Low pitch roof

Worked on the roof today finishing off the window that has a 25mm upstand on the top edge.
Had to deform the flashing in a few places but nothing too drastic. All finished off & sprayed with water for a few minutes and all looked OK.
Started on 2nd window but noticed it puddling slightly on the top flashing section of the 1st window.
May change the 25mm upstand back to the normal angle. The window is at a better angle but I think it compromises the top flashing angle too much which may allow water to seep behind the top foam.
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I feel that setting the window in an unnatural plane to that of its intended 'seating' is going to cause more problems later on. Surely all the flashings are going to want to rise up as the window lifts away from its intended position relative to the roof tiles?
Yes, my thoughts too. Although it's pain it shouldn't take me too long to revert the 1st window back to it's normal plane.
Taking extra care in the corners of the flash kit below the window. Unfortunately I think a small amount of puddling on the corrugated flashing is unavoidable, but hopefully I can get it to puddle away from any joints.
Hi Antony, Just wondered if your roof had turned out as planned with no more issues or potential leaks?
As I'm about to start my extension very similar in size and pitch also with 3 veluxs/keylite.
I'm thinking of going for a cut around the rear window to compensate pitch? Extension is 4.3m-5.6m so even lower degree roof, i would be grateful for any feedback.

Cheers Nathan
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Form small lead flat areas below the house windows and then raise the pitch.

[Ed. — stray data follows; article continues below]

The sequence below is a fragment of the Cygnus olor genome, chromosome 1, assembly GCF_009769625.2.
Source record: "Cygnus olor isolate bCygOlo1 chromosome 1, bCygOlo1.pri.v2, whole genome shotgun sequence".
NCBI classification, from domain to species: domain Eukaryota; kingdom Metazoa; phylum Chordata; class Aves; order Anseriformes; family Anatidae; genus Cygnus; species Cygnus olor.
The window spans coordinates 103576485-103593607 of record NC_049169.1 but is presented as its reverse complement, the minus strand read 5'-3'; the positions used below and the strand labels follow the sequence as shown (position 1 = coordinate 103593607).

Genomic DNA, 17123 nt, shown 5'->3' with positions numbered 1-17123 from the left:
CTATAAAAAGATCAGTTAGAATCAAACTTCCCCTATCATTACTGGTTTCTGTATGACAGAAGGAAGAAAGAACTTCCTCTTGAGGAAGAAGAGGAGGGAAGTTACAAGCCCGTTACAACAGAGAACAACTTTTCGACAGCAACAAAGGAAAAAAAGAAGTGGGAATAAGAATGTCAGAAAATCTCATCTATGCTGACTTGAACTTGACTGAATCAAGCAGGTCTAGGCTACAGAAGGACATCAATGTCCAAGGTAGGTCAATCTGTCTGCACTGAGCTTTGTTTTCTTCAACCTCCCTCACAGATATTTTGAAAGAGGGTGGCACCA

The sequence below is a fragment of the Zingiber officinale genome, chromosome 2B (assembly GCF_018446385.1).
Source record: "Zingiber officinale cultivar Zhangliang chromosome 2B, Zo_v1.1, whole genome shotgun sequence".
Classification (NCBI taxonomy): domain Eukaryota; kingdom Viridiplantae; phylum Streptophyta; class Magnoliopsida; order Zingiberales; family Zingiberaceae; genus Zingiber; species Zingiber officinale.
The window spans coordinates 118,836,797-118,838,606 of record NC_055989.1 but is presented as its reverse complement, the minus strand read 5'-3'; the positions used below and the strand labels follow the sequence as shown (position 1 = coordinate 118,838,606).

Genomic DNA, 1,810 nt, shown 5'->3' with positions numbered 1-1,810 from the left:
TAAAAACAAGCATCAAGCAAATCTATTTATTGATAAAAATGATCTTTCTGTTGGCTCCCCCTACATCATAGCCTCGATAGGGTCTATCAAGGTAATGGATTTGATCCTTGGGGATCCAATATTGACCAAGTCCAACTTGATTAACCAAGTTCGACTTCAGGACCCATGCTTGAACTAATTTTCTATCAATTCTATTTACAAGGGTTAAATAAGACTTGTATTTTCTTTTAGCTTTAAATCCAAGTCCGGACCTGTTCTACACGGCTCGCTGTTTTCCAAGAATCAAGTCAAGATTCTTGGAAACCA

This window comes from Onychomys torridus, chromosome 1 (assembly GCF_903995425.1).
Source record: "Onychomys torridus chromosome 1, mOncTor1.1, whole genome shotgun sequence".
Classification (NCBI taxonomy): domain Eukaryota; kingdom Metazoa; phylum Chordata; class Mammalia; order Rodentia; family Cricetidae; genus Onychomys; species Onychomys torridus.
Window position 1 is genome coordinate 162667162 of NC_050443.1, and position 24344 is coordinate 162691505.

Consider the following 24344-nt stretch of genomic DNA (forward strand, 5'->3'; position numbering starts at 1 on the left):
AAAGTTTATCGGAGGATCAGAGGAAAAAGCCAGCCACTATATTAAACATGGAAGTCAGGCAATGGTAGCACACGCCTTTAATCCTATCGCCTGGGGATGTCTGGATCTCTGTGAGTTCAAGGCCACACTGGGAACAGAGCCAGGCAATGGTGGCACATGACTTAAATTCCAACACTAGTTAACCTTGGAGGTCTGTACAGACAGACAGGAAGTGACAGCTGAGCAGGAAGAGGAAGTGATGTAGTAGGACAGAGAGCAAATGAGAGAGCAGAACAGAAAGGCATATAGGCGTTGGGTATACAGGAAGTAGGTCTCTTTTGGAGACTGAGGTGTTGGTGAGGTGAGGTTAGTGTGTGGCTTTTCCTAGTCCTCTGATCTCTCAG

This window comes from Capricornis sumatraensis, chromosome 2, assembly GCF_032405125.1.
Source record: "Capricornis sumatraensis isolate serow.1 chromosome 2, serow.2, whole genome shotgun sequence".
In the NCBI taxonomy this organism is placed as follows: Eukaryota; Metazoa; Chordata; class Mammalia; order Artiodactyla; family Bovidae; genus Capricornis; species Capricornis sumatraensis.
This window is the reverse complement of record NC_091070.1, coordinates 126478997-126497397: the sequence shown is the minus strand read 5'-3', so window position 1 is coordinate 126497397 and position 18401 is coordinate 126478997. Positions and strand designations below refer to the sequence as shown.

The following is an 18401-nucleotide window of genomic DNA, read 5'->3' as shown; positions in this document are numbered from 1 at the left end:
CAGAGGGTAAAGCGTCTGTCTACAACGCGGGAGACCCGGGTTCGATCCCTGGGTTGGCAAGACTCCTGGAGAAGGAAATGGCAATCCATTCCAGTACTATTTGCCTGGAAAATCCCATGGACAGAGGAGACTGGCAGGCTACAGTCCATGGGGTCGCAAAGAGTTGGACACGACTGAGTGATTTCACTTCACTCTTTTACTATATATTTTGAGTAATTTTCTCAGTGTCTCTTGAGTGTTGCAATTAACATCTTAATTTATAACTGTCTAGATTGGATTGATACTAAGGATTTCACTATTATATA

There is not much scope to tweak the standard flashings.. you might think so but wait until you get to the back gutter..

Then its perfectly possible to fabricate lead flashings to do what ever is needed.
Cheers, I was thinking something like this below which will give me just enough For 15 degree pitch, Nathan


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Don't forget that there could be design issues regards the lack of fixing potential at the window abutment (once above the window sill), which in turn could have an effect on the positioning of the Velux. It may also have a visually detrimental effect regards the vaulted ceiling perspective, viewed from below.

Not as simple as you think......;)
yep and certainly don't consider raising the pitch of the veluxes as per what the OP did, hopefully he resorted to a std fit, as he was already at the limit and must have flattened the pitch of the tiles above the velux to about 6 degrees.
Its really not difficult or brain taxing..unless you want it to be.
Visually there will already be a knock on with the vaulted ceiling caused by the steel holding up the rear of the house etc..
Its really not difficult or brain taxing...
No - quite. But if the OP has expectations and then finds himself in a position where he has taken advice from the internet then puts a window well into practice, he may be disappointed with visual result from below.

Looking at the image posted with the three Velux and the window well - I'm guessing there will be a flat ceiling area starting directly above and at the head of two of the Velux windows. I'm not sure how the trimming arrangement works but it will require a wee bit of thought especially in view of the fact that the two inner rafter Velux trimmers do not but against the wall, rather they will be cut short onto a bearer.
A small flat ceiling area ..Quite So! What is he getting now? A vaulted ceiling butting a boxed in steel , down one side and up the other. There is a compromise needed. Small flat ceiling or leaking windows? umm Im sure he wont forget his cavity trays either.
Anyway he is to far on I suspect.
Trimmers and doubled rafters Yes you are correct.. perfectly doable though
In the end I didnt bother to try and raise the top end of the velux windows as it was distorting the EDW flash kit too much. Also it didnt make any difference to the bottom end of the flash kit where there was potential for puddling.
At 12.5° the roof and windows have been in for about 7 months and been OK so far. Had heavy & window rain but not had snow yet.
As per many other comments on this thread have advised it's best to avoid the low pitch situation if you can. Unfortunately I didn't realise about my low pitch until quite late in the build stage due to an error on the drawing plans.
Hi anthony, how did your windows go. Did you get any leaks. Im in more or exactly same situation as you.

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